Microsoft Band: Microsoft Enters the Wearables Era

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Steve Job’s world-famous quote “One more thing” would have been more fitting coming from Satya Nadella, than at its actual resurrection at the Apple Watch keynote.

Thursday, Microsoft revealed a brand new wearable – the “Microsoft Band”. While the Band can be likened to devices such as the Jawbone UP or the FitBit Charge, what was announced puts it much closer to the Apple Watch in terms of functionality. The device is worn like a wristwatch and has a horizontal screen (across the wrist) and thus is somewhat limited in screen space, especially compared to what is probably its biggest rival – the Apple Watch. However, it comes packed with a multitude of features, including a GPS and a heart-rate monitor, as well as more obscure functions such as a UV intensity warning system (preventing sunburn) and personal workout assistant – keeping track of sets and reps. In addition, it has two real trump cards versus the Apple Watch – namely it works phone-free – i.e. it doesn’t require constant pairing with a phone to function, and it is significantly cheaper than even the entry-level Apple Watch ($200 vs $350).

The real eye-opener, however, is that Microsoft has made the Band cross-platform allowing it to connect with both iOS and Android phones, opening up its potential market. Arguably, adoption would have been abysmal had the band been locked into Microsoft’s ecosystem – as evidenced by that fact that even for the Apple Watch technologists are predicting adoption rates that are only a fraction of the entire Apple ecosystem. With Microsoft’s current smartphone market-share, a Microsoft-only Band would have had trouble breaking even on development costs, let alone generating any viable revenue. This open strategy is quickly becoming a hallmark of the new Microsoft – slim and fit – far removed from the old days of “embrace, extend, and extinguish”.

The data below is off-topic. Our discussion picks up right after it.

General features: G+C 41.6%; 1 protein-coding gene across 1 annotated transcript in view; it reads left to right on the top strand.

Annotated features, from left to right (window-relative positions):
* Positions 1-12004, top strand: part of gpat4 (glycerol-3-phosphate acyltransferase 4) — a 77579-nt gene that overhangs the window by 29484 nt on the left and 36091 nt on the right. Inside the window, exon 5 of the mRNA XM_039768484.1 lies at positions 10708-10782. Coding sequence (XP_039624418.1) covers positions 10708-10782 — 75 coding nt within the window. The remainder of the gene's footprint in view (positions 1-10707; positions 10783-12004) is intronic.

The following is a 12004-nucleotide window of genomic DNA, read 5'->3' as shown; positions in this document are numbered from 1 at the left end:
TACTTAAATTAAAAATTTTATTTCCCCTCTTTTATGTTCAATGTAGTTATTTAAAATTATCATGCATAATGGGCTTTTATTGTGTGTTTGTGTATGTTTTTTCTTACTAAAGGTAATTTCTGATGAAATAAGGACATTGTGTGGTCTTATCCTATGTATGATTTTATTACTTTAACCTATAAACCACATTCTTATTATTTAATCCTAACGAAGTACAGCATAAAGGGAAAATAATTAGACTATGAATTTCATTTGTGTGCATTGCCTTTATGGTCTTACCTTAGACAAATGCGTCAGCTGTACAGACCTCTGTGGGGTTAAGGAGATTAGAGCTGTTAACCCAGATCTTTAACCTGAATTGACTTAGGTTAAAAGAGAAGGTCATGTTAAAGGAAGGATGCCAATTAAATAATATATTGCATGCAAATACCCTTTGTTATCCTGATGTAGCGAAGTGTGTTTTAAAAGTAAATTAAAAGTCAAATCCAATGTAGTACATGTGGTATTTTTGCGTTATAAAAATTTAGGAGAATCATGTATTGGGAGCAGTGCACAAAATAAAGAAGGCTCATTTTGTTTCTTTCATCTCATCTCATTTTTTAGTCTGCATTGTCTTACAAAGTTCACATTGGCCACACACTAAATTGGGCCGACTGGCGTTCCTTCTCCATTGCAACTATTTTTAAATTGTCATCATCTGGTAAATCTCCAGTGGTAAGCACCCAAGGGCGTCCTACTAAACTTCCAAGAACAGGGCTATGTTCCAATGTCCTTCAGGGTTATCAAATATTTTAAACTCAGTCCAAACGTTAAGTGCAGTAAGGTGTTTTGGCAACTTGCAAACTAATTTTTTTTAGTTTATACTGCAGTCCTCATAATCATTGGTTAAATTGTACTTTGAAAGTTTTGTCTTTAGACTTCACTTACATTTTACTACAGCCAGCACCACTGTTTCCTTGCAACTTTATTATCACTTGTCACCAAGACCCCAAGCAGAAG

Besides making the consumer-facing side cross-platform, Microsoft has also made the backend – “Microsoft Health”, open to work with an array of wearable devices, including the Jawbone UP, as well as smartphone applications including RunKeeper and MapMyRun. Apple’s own HealthKit takes a similar approach – albeit with strong restrictions on Apps hoping to use the API. For instance, it stores all of it’s health data offline (on the device), and strictly forbids user sharing between devices or uploading raw data to iCloud – a feature which Microsoft Health heavily promotes with their cloud-based Microsoft HealthVault. Healthkit also has a strong head start in a race to bring such data to medical professionals and hospitals – namely they’ve confirmed they are currently working the Epic – a company specializing in software and data management for hospitals. Whether Microsoft will follow suite and partner with a health record/data company is to be seen. Either way, their strategy of opening up to all ecosystems may very well prove successful, especially as most of its competitors are platform-locked, hoping to steal an entire share of the market for themselves – a risky move considering consumers seem to have not yet decided what they want in a wearable.

 

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